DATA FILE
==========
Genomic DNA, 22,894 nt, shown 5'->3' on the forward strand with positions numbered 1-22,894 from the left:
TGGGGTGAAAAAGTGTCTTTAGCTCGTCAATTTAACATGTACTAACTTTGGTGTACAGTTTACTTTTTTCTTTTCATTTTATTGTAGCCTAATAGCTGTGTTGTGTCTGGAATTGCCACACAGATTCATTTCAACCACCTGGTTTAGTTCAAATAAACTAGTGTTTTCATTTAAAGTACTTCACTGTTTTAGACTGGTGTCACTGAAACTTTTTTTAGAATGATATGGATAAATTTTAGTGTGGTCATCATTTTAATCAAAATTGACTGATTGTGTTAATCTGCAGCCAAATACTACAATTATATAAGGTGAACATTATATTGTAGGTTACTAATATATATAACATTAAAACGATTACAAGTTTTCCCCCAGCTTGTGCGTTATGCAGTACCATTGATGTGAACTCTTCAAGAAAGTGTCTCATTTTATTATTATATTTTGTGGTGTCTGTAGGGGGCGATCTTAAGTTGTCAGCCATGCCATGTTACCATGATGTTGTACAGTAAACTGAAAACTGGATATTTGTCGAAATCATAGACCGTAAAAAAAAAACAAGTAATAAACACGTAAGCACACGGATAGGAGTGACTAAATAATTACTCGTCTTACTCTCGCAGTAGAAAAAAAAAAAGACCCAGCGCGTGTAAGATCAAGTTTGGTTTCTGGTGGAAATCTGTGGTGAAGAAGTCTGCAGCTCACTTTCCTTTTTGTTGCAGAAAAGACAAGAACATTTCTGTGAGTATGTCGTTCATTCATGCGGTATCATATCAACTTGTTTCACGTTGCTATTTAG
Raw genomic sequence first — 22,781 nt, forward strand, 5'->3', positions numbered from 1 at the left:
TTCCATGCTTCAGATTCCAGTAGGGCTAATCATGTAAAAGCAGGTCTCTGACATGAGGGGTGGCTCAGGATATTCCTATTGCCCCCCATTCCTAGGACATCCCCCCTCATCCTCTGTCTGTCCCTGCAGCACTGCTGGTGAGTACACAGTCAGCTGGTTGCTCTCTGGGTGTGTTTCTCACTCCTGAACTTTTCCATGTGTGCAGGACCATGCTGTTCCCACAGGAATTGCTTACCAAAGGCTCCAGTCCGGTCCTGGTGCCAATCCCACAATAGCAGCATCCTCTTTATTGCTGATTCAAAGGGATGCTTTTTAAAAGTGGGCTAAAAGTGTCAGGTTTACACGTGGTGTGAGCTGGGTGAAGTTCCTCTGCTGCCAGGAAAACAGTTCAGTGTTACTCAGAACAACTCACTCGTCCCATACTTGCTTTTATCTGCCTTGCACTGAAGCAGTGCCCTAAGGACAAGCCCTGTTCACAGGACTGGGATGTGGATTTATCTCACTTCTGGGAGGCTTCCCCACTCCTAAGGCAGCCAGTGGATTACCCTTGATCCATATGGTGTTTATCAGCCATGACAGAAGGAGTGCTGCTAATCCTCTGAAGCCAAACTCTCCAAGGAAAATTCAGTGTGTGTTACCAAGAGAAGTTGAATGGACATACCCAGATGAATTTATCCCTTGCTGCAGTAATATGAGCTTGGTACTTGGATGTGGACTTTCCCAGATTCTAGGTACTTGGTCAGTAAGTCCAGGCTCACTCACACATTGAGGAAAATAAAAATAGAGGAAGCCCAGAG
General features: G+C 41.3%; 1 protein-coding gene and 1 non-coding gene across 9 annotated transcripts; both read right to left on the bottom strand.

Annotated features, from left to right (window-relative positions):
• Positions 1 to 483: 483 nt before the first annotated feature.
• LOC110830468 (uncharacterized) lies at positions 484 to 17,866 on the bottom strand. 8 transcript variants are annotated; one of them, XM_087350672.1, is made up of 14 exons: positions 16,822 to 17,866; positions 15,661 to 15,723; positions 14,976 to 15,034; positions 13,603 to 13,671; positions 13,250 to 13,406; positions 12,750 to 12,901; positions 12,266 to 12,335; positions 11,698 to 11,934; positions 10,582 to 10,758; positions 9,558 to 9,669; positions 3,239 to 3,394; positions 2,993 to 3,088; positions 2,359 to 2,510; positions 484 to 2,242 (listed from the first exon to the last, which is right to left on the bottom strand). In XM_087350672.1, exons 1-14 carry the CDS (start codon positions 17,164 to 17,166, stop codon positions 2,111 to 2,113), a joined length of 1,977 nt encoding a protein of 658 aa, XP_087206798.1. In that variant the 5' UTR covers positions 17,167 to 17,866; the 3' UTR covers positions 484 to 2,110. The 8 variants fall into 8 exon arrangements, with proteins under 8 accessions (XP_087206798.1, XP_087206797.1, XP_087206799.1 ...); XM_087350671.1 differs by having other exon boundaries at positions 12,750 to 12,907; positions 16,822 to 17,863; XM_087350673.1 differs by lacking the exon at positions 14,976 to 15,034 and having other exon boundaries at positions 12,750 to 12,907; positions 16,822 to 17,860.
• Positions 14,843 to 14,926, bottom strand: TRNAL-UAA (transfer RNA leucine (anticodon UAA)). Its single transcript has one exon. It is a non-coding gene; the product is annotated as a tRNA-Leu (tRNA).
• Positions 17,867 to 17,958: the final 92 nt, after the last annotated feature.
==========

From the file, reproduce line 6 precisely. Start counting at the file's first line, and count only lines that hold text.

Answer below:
Annotated features, from left to right (window-relative positions):